The American Thoracic Society guideline (Dweik et al, 2011) recommends the use of FeNO in determining the likelihood of steroid responsiveness in people with chronic respiratory symptoms possibly caused by airway inflammation. The guideline suggests using cut points when interpreting individual FeNO levels. Eosinophilic inflammation and responsiveness to inhaled corticosteroids (ICS) therapy are less likely with FeNO values <25 (<20 parts per billion for children age under 12 years), whereas high FeNO levels (>50 or 35 ppb respectively) indicate significant eosinophilic airway inflammation and a high likelihood of responsiveness to ICS.
The BTS/SIGN asthma guideline states that if there is any diagnostic doubt, airway responsiveness should be measured. It also states that the place of FeNO in the diagnosis of asthma is uncertain as more evidence is needed.
Population-based studies have demonstrated that regular use of low-dose ICS is associated with a decreased risk of death from asthma (Suissa et al, 2000). However, there are still concerns about adverse effects related to long-term steroid use especially at high doses, and it is important to balance these potential effects against the benefit of the treatment before prescribing these drugs.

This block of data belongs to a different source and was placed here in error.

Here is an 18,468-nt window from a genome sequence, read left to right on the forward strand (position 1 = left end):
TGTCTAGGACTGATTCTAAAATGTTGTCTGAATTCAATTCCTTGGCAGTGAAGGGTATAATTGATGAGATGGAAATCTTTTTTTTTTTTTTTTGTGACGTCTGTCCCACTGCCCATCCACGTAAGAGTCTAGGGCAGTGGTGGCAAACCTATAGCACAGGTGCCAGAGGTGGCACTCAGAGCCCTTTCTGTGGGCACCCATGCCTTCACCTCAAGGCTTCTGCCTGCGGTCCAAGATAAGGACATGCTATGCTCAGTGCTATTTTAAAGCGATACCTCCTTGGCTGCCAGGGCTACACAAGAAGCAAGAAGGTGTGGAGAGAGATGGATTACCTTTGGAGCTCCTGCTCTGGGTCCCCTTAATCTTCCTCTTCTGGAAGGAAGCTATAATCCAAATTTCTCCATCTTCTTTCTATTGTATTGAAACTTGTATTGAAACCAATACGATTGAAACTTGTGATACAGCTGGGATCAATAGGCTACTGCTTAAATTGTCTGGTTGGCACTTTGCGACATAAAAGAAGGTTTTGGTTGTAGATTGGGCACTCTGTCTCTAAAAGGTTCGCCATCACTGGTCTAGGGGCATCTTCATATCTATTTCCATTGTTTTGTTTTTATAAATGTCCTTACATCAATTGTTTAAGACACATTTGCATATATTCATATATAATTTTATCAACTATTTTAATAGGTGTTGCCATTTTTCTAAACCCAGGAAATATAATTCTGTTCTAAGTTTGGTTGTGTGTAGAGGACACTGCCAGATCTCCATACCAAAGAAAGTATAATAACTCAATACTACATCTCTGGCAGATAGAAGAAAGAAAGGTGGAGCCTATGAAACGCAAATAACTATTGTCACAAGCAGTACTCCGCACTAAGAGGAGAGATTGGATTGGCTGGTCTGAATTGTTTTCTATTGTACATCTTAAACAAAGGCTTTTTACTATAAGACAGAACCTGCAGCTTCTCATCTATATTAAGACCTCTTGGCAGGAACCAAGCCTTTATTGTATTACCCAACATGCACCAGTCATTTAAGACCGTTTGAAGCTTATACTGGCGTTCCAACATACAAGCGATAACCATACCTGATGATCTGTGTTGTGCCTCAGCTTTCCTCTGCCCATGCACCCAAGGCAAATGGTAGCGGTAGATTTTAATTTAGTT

In recent years, interest in defining the different genetic subgroups of asthma has increased; one of the aims of this is to make personalised treatment possible. One patient subgroup identified is those with high FeNO levels and elevated levels of sputum eosinophils. Patients with these characteristics respond particularly well to ICS treatment, whereas response is lower in those with low FeNO and low sputum eosinophil levels (Wenzel, 2012).
Several clinical studies have shown FeNO to be a useful marker of steroid responsiveness. One study demonstrated that FeNO was the most reliable test in predicting steroid response, when compared with conventional tests such as peak flow measurements, spirometry, bronchodilator response and airway hyper-responsiveness provocation testing. The authors concluded that assessing airway inflammation is of more practical value than diagnostic labelling when considering the potential benefits of inhaled anti-inflammatory therapy, especially ICS (Smith et al, 2005). A high FeNO value has also been shown to be predictive of steroid responsiveness even in the absence of induced sputum eosinophils (Cowan et al, 2010).